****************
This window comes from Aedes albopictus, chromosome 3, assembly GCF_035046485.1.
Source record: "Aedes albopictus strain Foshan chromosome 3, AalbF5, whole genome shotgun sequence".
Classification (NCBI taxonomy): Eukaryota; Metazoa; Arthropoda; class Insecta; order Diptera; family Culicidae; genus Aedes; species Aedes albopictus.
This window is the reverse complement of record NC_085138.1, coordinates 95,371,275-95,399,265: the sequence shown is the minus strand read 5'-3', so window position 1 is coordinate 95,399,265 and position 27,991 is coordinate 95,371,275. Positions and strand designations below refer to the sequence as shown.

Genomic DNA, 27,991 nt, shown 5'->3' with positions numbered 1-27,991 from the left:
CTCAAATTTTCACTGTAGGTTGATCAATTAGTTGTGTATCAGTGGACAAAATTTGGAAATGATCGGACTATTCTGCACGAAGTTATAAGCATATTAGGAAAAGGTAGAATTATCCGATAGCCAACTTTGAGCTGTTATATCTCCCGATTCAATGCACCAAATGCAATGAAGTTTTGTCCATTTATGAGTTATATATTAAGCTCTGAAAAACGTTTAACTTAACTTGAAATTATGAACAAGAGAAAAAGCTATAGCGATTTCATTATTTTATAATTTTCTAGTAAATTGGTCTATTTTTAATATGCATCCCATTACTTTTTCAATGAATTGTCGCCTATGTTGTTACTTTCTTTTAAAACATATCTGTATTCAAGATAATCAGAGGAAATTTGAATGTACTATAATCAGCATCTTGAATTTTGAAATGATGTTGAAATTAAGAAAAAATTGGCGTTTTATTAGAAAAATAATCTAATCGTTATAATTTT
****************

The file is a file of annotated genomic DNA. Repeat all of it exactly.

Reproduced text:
This window comes from Aedes albopictus, chromosome 3, assembly GCF_035046485.1.
Source record: "Aedes albopictus strain Foshan chromosome 3, AalbF5, whole genome shotgun sequence".
Classification (NCBI taxonomy): Eukaryota; Metazoa; Arthropoda; class Insecta; order Diptera; family Culicidae; genus Aedes; species Aedes albopictus.
This window is the reverse complement of record NC_085138.1, coordinates 95,371,275-95,399,265: the sequence shown is the minus strand read 5'-3', so window position 1 is coordinate 95,399,265 and position 27,991 is coordinate 95,371,275. Positions and strand designations below refer to the sequence as shown.

Genomic DNA, 27,991 nt, shown 5'->3' with positions numbered 1-27,991 from the left:
CTCAAATTTTCACTGTAGGTTGATCAATTAGTTGTGTATCAGTGGACAAAATTTGGAAATGATCGGACTATTCTGCACGAAGTTATAAGCATATTAGGAAAAGGTAGAATTATCCGATAGCCAACTTTGAGCTGTTATATCTCCCGATTCAATGCACCAAATGCAATGAAGTTTTGTCCATTTATGAGTTATATATTAAGCTCTGAAAAACGTTTAACTTAACTTGAAATTATGAACAAGAGAAAAAGCTATAGCGATTTCATTATTTTATAATTTTCTAGTAAATTGGTCTATTTTTAATATGCATCCCATTACTTTTTCAATGAATTGTCGCCTATGTTGTTACTTTCTTTTAAAACATATCTGTATTCAAGATAATCAGAGGAAATTTGAATGTACTATAATCAGCATCTTGAATTTTGAAATGATGTTGAAATTAAGAAAAAATTGGCGTTTTATTAGAAAAATAATCTAATCGTTATAATTTT